That is one of the issues I had in mind. But what about other data, how are you going to access data in other tables which are not connected with any user (universal)? If you want to change any of those data how are you going to synchronise it for all other users? If the logged in user has access only to one database then to keep the security your application should not be allowed to access other tables.
Another one would be adding/removing users - you would need to create and drop databases for this operation, which require CREATE/DROP DATABASE priviliges - and recreate all tables on the new database. Are you going to do this manually?
Also, things like listing all users to see which ones have been logged on lately, or for any other reason like statistics, getting their data, etc. That's all awkward if they are scattered accross databases.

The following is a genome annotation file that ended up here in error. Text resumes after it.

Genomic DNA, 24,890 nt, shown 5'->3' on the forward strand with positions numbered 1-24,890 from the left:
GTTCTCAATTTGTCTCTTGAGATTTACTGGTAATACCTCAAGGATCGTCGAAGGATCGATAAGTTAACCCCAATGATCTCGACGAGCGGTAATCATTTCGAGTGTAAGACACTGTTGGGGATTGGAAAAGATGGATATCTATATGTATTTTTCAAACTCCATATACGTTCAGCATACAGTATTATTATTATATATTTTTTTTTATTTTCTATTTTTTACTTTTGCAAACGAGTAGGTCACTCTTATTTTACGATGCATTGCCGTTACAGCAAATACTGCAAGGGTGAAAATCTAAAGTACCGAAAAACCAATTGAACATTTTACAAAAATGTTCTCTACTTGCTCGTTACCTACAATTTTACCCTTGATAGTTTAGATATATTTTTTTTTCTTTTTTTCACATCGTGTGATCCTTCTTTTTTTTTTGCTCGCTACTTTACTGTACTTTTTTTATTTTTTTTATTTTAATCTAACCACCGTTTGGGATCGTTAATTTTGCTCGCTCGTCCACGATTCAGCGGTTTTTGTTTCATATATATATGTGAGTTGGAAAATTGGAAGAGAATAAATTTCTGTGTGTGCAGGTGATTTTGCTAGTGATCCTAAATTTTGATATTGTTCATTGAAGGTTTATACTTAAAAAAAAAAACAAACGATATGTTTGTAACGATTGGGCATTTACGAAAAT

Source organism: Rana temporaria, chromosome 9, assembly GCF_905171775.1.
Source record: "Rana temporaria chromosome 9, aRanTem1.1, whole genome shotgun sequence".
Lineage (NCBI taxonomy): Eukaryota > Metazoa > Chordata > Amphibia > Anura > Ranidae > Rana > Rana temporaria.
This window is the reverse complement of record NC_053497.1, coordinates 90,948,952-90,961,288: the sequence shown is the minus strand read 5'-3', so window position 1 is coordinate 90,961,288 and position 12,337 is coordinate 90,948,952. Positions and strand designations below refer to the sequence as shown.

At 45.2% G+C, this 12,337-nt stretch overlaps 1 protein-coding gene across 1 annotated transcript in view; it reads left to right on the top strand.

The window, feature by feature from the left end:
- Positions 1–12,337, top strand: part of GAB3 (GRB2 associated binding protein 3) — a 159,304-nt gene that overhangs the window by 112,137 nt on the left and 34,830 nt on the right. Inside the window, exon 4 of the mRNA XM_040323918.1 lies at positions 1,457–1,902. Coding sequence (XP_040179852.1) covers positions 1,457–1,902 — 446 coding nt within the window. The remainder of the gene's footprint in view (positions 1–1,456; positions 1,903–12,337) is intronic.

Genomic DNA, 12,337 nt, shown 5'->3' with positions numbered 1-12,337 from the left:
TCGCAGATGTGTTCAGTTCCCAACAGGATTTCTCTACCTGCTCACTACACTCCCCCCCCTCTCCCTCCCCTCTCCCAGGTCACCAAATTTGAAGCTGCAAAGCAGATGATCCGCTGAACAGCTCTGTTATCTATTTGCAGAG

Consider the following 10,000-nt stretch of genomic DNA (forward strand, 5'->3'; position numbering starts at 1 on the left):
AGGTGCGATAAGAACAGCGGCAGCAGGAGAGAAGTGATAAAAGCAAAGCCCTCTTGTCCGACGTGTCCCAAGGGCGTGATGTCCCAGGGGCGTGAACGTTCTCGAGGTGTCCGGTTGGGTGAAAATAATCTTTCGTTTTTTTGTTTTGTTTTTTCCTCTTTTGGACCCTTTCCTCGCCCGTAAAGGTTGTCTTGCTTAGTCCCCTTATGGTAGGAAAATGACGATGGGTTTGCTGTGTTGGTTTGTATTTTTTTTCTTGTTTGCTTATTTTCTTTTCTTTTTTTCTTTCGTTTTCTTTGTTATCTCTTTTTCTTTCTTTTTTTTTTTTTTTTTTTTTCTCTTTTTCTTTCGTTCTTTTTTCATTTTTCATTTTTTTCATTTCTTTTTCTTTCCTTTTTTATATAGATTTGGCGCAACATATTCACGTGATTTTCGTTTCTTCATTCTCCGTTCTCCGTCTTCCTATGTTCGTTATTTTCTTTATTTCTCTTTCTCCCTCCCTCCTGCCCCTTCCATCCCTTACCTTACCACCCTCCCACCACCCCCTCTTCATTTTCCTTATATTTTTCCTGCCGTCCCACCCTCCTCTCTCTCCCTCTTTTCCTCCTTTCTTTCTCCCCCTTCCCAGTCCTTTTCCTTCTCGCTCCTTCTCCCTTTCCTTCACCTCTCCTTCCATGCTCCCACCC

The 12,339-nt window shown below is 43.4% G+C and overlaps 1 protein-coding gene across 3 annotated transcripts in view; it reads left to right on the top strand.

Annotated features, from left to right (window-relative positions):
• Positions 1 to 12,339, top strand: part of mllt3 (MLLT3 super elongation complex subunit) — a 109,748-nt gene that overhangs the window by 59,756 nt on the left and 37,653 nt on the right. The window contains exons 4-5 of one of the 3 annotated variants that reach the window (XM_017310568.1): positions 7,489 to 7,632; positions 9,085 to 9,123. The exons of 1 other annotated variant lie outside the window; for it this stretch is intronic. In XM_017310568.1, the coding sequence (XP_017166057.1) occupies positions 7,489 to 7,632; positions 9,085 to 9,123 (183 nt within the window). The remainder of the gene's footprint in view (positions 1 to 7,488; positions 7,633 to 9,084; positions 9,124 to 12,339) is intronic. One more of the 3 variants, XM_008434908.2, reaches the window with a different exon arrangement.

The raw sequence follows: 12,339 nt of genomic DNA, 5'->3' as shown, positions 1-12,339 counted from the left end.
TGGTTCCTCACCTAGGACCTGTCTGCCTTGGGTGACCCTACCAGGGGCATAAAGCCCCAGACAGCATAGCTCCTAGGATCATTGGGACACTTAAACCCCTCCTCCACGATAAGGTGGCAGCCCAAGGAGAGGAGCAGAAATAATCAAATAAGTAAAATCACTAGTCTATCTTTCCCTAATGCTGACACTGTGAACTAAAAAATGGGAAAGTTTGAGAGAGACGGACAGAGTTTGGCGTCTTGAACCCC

I'm not really saying this approach is wrong as I'm not a security expert, I just can't wrap my head around such an extreme solution. And I'm not sure how much security you can really gain from this. I don't think that banking systems ever create a separate database for every one of their millions of users - there must be better ways for securing the database. I'd be glad to read what people who are more expert on security than me have to say.